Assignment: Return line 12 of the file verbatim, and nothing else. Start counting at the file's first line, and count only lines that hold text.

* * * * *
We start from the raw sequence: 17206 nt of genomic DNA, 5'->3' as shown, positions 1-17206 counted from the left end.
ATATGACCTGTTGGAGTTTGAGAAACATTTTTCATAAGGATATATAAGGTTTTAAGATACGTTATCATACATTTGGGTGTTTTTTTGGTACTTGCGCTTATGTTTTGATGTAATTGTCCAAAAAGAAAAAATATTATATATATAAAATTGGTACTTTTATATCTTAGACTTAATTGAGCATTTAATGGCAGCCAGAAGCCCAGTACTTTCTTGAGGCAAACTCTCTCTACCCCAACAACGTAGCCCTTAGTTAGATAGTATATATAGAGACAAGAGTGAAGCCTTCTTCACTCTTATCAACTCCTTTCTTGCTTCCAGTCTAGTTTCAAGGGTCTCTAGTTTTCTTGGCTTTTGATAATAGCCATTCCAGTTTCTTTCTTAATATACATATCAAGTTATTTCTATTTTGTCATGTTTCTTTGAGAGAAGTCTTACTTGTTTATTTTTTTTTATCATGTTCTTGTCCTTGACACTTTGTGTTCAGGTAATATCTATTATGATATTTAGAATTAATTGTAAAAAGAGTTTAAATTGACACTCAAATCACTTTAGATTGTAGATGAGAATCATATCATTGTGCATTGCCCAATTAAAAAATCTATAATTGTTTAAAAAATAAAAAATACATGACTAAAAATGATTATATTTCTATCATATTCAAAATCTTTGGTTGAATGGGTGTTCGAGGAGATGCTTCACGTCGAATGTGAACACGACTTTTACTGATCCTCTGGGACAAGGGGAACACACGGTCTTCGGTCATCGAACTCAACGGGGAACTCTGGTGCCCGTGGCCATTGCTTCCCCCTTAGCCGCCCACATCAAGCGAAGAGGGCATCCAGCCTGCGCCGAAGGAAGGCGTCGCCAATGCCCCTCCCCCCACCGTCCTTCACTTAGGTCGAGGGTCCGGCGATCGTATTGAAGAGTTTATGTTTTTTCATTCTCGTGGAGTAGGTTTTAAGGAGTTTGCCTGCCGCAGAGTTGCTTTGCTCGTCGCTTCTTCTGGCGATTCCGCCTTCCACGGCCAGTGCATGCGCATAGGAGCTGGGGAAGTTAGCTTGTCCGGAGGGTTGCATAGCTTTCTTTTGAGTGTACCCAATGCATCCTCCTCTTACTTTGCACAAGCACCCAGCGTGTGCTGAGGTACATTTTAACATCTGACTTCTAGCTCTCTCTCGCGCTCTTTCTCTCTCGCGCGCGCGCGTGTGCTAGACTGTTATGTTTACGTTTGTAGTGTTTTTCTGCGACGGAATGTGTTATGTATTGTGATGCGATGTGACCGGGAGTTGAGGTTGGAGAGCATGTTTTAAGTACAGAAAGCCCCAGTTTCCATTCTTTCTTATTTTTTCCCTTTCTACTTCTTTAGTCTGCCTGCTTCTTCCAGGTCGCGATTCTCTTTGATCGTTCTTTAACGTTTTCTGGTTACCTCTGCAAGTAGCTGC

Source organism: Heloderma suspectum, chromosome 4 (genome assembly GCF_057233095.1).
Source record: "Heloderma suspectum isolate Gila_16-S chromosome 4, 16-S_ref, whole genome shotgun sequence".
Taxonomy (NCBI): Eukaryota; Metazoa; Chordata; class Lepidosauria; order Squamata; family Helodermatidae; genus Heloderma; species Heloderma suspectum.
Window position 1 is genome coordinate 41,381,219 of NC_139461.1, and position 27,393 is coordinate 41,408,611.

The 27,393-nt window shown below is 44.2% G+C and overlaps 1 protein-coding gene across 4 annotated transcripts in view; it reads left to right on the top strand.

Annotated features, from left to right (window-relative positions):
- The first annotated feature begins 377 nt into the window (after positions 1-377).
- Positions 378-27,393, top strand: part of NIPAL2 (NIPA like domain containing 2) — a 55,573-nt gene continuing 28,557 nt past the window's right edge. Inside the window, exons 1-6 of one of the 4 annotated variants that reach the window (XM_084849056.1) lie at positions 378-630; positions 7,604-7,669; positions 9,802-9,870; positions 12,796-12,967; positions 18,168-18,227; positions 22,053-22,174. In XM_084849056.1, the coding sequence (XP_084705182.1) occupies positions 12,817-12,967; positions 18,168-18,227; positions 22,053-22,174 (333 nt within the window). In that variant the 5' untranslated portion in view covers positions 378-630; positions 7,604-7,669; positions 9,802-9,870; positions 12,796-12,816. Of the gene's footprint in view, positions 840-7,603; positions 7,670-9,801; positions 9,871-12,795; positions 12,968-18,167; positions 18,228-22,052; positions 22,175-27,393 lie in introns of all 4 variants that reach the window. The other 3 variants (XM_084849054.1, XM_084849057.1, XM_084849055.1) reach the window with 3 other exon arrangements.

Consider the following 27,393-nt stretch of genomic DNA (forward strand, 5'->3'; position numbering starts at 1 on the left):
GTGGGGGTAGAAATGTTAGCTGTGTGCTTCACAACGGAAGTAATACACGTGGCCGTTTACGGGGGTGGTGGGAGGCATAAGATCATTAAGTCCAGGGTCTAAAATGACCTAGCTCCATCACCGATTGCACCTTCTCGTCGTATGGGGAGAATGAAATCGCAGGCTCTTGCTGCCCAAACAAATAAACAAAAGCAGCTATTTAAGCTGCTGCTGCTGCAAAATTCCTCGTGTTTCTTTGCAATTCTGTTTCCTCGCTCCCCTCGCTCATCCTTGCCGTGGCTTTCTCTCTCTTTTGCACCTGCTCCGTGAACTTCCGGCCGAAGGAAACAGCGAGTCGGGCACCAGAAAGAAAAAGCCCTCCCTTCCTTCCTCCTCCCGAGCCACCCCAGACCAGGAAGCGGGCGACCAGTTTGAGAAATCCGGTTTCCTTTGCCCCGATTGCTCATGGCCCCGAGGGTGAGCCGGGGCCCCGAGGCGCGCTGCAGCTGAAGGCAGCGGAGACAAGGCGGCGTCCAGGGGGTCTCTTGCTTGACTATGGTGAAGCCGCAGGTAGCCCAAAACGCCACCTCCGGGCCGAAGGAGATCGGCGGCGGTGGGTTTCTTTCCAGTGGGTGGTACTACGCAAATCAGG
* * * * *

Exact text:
GTGGGGGTAGAAATGTTAGCTGTGTGCTTCACAACGGAAGTAATACACGTGGCCGTTTACGGGGGTGGTGGGAGGCATAAGATCATTAAGTCCAGGGTCTAAAATGACCTAGCTCCATCACCGATTGCACCTTCTCGTCGTATGGGGAGAATGAAATCGCAGGCTCTTGCTGCCCAAACAAATAAACAAAAGCAGCTATTTAAGCTGCTGCTGCTGCAAAATTCCTCGTGTTTCTTTGCAATTCTGTTTCCTCGCTCCCCTCGCTCATCCTTGCCGTGGCTTTCTCTCTCTTTTGCACCTGCTCCGTGAACTTCCGGCCGAAGGAAACAGCGAGTCGGGCACCAGAAAGAAAAAGCCCTCCCTTCCTTCCTCCTCCCGAGCCACCCCAGACCAGGAAGCGGGCGACCAGTTTGAGAAATCCGGTTTCCTTTGCCCCGATTGCTCATGGCCCCGAGGGTGAGCCGGGGCCCCGAGGCGCGCTGCAGCTGAAGGCAGCGGAGACAAGGCGGCGTCCAGGGGGTCTCTTGCTTGACTATGGTGAAGCCGCAGGTAGCCCAAAACGCCACCTCCGGGCCGAAGGAGATCGGCGGCGGTGGGTTTCTTTCCAGTGGGTGGTACTACGCAAATCAGG